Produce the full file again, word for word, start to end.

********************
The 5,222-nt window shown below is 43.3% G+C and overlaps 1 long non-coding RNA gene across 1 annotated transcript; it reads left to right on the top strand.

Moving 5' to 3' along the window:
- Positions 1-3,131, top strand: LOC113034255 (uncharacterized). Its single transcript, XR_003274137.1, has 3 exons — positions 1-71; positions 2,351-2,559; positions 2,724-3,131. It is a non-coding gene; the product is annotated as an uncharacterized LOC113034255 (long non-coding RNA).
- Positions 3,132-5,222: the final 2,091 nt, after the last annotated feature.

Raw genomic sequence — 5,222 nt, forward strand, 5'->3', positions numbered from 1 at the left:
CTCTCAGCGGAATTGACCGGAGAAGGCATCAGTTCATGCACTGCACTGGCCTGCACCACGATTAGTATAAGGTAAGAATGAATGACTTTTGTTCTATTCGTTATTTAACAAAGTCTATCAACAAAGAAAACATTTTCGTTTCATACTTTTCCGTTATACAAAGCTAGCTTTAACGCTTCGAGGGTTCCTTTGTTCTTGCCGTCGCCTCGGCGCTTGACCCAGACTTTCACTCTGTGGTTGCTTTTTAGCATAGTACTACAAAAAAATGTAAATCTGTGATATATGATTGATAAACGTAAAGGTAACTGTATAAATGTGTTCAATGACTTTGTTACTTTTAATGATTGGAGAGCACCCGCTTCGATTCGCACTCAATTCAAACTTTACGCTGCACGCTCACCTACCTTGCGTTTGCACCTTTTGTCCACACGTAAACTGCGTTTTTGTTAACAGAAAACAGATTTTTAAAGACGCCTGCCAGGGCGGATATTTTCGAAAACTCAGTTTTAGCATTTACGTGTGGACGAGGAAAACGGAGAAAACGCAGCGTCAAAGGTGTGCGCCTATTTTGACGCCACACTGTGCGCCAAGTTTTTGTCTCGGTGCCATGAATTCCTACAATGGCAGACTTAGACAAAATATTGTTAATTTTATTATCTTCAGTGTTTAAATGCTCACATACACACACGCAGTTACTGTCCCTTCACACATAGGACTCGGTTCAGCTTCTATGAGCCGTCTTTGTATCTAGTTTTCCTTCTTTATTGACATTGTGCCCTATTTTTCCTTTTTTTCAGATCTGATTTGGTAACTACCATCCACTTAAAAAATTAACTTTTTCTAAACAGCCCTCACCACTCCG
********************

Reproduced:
The 5,222-nt window shown below is 43.3% G+C and overlaps 1 long non-coding RNA gene across 1 annotated transcript; it reads left to right on the top strand.

Moving 5' to 3' along the window:
- Positions 1-3,131, top strand: LOC113034255 (uncharacterized). Its single transcript, XR_003274137.1, has 3 exons — positions 1-71; positions 2,351-2,559; positions 2,724-3,131. It is a non-coding gene; the product is annotated as an uncharacterized LOC113034255 (long non-coding RNA).
- Positions 3,132-5,222: the final 2,091 nt, after the last annotated feature.

Raw genomic sequence — 5,222 nt, forward strand, 5'->3', positions numbered from 1 at the left:
CTCTCAGCGGAATTGACCGGAGAAGGCATCAGTTCATGCACTGCACTGGCCTGCACCACGATTAGTATAAGGTAAGAATGAATGACTTTTGTTCTATTCGTTATTTAACAAAGTCTATCAACAAAGAAAACATTTTCGTTTCATACTTTTCCGTTATACAAAGCTAGCTTTAACGCTTCGAGGGTTCCTTTGTTCTTGCCGTCGCCTCGGCGCTTGACCCAGACTTTCACTCTGTGGTTGCTTTTTAGCATAGTACTACAAAAAAATGTAAATCTGTGATATATGATTGATAAACGTAAAGGTAACTGTATAAATGTGTTCAATGACTTTGTTACTTTTAATGATTGGAGAGCACCCGCTTCGATTCGCACTCAATTCAAACTTTACGCTGCACGCTCACCTACCTTGCGTTTGCACCTTTTGTCCACACGTAAACTGCGTTTTTGTTAACAGAAAACAGATTTTTAAAGACGCCTGCCAGGGCGGATATTTTCGAAAACTCAGTTTTAGCATTTACGTGTGGACGAGGAAAACGGAGAAAACGCAGCGTCAAAGGTGTGCGCCTATTTTGACGCCACACTGTGCGCCAAGTTTTTGTCTCGGTGCCATGAATTCCTACAATGGCAGACTTAGACAAAATATTGTTAATTTTATTATCTTCAGTGTTTAAATGCTCACATACACACACGCAGTTACTGTCCCTTCACACATAGGACTCGGTTCAGCTTCTATGAGCCGTCTTTGTATCTAGTTTTCCTTCTTTATTGACATTGTGCCCTATTTTTCCTTTTTTTCAGATCTGATTTGGTAACTACCATCCACTTAAAAAATTAACTTTTTCTAAACAGCCCTCACCACTCCG